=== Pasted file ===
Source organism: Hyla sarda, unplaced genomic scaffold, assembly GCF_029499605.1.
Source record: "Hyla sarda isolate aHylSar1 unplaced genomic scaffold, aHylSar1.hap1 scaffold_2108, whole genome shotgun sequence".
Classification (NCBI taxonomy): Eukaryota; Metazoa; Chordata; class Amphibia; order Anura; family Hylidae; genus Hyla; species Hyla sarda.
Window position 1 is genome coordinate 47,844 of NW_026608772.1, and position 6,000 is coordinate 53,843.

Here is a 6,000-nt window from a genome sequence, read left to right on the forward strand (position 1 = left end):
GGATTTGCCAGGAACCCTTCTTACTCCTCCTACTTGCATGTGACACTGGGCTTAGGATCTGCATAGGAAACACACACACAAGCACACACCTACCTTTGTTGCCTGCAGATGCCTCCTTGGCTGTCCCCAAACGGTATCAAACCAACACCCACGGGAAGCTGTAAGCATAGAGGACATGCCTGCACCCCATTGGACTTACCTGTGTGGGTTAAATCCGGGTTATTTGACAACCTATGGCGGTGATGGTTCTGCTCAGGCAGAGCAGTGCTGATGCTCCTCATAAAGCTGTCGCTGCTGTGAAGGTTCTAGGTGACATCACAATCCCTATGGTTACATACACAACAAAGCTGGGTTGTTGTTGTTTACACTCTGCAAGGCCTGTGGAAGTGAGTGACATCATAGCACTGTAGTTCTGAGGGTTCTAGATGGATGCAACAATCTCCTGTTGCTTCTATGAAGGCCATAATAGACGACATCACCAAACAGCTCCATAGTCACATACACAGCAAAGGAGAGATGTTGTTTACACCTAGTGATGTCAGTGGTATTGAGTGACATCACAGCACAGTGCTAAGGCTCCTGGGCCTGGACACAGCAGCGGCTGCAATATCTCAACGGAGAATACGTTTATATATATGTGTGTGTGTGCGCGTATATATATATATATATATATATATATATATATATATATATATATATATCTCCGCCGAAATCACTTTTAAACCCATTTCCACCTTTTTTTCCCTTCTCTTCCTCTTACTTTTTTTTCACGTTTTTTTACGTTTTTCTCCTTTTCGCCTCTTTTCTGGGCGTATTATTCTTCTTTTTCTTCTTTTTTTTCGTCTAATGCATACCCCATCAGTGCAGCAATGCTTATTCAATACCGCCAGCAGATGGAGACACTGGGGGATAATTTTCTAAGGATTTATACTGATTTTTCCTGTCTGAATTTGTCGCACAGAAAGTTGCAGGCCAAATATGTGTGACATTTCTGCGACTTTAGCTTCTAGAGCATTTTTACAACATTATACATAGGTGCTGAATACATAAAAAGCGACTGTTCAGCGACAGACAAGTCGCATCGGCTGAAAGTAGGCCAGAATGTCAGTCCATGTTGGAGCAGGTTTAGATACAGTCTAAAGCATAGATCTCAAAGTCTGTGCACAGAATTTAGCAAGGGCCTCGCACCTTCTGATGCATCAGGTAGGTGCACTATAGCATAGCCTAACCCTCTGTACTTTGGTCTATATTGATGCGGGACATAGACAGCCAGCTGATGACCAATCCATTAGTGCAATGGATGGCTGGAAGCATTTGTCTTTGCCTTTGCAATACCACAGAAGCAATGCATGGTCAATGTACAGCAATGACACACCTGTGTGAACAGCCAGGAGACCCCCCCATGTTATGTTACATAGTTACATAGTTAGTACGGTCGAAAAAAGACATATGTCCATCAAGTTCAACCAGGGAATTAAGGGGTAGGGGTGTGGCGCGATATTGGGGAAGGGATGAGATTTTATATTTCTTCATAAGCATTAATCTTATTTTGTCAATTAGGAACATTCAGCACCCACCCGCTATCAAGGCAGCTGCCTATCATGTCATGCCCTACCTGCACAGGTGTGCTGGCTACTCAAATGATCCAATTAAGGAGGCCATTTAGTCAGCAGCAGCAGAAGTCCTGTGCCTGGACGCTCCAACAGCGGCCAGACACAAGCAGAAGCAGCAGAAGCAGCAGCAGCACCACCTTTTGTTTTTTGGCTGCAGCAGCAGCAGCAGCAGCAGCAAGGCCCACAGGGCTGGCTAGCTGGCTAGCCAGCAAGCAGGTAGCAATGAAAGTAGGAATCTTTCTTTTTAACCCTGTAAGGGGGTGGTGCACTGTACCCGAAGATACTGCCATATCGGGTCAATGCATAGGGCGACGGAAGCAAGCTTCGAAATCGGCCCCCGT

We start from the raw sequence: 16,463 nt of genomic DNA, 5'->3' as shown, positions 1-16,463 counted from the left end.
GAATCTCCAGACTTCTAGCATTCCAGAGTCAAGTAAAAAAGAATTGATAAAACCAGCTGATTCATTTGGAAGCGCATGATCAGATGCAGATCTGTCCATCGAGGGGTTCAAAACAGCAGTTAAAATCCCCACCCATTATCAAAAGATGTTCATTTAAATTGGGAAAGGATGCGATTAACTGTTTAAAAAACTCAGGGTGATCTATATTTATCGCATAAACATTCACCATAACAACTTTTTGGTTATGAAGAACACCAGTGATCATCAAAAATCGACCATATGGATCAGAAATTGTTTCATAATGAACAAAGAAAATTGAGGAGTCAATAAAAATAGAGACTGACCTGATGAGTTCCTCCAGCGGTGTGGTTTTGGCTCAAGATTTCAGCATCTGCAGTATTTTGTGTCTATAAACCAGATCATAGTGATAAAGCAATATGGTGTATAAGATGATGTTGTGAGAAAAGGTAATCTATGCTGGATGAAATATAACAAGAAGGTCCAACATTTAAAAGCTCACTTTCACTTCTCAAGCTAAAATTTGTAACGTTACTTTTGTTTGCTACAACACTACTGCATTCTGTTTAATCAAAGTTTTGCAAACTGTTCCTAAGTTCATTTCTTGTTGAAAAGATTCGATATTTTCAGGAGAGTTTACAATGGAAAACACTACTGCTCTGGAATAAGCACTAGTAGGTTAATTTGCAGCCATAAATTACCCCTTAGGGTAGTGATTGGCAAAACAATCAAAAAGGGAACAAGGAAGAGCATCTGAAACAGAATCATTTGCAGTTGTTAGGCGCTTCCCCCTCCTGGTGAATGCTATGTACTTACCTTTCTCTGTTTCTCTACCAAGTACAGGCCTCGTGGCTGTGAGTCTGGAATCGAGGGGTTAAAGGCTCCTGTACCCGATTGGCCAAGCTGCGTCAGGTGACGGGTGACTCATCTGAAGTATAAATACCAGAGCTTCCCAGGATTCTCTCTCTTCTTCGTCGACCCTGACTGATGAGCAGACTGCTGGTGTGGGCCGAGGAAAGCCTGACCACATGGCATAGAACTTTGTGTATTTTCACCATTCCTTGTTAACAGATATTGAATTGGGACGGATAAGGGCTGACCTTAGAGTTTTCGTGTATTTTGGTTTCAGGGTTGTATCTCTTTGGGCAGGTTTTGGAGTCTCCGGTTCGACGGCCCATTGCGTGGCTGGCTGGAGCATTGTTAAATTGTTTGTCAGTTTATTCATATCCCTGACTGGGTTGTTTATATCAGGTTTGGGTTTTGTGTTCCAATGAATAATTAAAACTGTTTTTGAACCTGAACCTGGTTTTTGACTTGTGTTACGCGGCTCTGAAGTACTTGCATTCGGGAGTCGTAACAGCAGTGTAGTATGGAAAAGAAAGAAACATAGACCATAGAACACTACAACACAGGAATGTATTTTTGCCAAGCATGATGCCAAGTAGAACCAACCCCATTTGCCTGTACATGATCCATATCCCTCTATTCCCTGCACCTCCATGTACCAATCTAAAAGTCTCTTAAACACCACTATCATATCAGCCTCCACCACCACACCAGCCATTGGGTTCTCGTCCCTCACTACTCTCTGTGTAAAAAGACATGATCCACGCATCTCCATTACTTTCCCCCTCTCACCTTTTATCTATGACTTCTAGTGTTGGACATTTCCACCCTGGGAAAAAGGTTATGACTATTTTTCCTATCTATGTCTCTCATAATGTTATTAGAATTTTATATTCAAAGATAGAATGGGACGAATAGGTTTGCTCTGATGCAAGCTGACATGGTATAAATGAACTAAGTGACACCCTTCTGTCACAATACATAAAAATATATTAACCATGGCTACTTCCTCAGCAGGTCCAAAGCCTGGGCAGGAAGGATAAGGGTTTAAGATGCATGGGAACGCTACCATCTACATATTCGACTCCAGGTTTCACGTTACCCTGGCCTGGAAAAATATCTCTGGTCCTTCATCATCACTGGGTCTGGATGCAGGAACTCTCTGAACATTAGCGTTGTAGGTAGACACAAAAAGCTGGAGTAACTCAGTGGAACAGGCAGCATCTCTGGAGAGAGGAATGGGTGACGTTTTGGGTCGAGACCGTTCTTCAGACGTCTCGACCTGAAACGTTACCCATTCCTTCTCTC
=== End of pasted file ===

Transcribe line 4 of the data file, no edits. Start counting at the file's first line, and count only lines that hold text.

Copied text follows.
Window position 1 is genome coordinate 47,844 of NW_026608772.1, and position 6,000 is coordinate 53,843.